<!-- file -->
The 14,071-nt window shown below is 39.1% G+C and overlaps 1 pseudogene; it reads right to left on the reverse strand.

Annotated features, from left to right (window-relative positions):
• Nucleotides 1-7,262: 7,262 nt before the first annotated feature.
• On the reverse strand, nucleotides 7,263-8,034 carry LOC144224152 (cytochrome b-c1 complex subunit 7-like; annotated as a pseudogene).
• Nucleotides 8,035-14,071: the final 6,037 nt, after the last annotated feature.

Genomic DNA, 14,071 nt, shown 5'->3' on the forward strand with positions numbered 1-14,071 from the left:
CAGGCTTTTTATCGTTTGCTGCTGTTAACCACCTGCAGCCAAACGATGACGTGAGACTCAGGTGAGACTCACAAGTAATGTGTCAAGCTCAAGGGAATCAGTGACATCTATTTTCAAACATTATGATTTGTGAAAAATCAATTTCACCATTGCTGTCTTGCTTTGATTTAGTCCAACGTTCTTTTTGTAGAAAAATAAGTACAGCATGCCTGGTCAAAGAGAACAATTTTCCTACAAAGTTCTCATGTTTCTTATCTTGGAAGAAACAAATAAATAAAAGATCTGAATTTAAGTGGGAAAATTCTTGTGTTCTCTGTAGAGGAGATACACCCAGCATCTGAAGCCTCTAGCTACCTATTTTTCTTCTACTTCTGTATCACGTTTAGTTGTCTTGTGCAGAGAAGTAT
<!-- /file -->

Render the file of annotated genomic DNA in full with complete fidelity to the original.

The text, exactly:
The 14,071-nt window shown below is 39.1% G+C and overlaps 1 pseudogene; it reads right to left on the reverse strand.

Annotated features, from left to right (window-relative positions):
• Nucleotides 1-7,262: 7,262 nt before the first annotated feature.
• On the reverse strand, nucleotides 7,263-8,034 carry LOC144224152 (cytochrome b-c1 complex subunit 7-like; annotated as a pseudogene).
• Nucleotides 8,035-14,071: the final 6,037 nt, after the last annotated feature.

Genomic DNA, 14,071 nt, shown 5'->3' on the forward strand with positions numbered 1-14,071 from the left:
CAGGCTTTTTATCGTTTGCTGCTGTTAACCACCTGCAGCCAAACGATGACGTGAGACTCAGGTGAGACTCACAAGTAATGTGTCAAGCTCAAGGGAATCAGTGACATCTATTTTCAAACATTATGATTTGTGAAAAATCAATTTCACCATTGCTGTCTTGCTTTGATTTAGTCCAACGTTCTTTTTGTAGAAAAATAAGTACAGCATGCCTGGTCAAAGAGAACAATTTTCCTACAAAGTTCTCATGTTTCTTATCTTGGAAGAAACAAATAAATAAAAGATCTGAATTTAAGTGGGAAAATTCTTGTGTTCTCTGTAGAGGAGATACACCCAGCATCTGAAGCCTCTAGCTACCTATTTTTCTTCTACTTCTGTATCACGTTTAGTTGTCTTGTGCAGAGAAGTAT